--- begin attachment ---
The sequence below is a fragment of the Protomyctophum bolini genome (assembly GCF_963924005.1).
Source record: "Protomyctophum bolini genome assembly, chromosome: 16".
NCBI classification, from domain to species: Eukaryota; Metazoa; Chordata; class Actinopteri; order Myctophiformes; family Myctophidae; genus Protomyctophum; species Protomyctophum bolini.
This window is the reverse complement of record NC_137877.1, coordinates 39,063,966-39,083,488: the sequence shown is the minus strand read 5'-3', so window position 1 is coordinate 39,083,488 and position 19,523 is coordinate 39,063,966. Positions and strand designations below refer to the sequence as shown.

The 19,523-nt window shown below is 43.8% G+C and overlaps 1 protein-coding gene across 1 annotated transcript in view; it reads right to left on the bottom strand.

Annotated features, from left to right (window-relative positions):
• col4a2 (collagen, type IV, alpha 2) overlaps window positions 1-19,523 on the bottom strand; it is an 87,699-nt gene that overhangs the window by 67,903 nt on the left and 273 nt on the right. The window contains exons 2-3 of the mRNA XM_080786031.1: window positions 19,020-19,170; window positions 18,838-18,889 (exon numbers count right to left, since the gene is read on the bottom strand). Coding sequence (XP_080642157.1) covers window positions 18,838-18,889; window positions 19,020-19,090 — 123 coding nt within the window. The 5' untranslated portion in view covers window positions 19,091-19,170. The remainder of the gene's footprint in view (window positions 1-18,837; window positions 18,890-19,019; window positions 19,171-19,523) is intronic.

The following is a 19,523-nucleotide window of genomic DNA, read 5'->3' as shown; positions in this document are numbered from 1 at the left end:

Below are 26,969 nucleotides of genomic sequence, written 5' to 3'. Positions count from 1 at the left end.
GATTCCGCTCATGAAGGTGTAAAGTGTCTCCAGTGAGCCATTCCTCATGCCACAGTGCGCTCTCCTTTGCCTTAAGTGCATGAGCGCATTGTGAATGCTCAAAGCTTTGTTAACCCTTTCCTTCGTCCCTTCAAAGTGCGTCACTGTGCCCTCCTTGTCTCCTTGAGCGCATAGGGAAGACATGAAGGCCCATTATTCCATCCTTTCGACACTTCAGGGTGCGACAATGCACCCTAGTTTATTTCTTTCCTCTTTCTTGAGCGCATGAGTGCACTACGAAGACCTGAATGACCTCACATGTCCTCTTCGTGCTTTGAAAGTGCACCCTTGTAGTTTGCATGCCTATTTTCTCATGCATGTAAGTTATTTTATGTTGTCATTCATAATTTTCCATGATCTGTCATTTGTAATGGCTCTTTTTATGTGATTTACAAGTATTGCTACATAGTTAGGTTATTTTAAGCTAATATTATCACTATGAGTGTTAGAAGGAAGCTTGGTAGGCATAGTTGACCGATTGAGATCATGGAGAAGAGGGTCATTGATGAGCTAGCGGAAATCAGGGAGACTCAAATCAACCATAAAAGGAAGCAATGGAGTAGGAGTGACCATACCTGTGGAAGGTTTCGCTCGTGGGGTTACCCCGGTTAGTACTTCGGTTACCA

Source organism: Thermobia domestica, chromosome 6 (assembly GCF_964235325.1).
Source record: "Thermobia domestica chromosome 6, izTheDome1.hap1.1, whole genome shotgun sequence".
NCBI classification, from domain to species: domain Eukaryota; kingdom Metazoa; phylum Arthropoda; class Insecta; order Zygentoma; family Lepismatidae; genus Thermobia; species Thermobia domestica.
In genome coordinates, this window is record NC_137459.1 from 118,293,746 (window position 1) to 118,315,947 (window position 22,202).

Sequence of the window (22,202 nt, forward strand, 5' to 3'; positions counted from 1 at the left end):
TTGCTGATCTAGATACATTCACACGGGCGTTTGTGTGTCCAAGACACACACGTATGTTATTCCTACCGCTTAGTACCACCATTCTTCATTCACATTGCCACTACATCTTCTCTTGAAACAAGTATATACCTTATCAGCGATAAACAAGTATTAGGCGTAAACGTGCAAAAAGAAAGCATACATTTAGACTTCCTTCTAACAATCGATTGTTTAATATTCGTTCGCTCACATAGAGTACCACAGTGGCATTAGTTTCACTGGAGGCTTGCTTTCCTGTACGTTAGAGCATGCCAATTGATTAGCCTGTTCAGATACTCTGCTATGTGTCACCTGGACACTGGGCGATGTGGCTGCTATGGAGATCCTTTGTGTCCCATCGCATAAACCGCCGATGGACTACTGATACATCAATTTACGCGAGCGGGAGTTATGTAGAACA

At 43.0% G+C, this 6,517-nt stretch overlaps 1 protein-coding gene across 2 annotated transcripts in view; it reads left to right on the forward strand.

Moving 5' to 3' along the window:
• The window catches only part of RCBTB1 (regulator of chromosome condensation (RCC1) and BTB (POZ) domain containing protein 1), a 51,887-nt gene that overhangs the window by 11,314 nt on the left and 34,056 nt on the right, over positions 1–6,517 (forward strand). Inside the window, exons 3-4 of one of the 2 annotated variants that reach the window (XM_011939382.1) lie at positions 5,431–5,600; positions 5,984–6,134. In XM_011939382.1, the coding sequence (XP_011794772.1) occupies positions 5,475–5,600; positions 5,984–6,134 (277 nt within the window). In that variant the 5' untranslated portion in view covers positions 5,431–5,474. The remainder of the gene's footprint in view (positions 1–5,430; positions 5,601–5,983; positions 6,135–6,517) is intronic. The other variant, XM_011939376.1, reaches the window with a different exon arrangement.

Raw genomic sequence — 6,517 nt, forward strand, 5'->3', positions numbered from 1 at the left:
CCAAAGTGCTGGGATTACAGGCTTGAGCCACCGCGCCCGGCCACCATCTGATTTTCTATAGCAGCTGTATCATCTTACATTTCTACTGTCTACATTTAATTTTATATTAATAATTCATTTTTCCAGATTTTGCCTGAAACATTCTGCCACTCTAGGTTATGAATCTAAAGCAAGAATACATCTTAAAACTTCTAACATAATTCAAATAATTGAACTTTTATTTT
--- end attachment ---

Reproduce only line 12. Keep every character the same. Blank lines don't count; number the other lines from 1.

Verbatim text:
Source record: "Thermobia domestica chromosome 6, izTheDome1.hap1.1, whole genome shotgun sequence".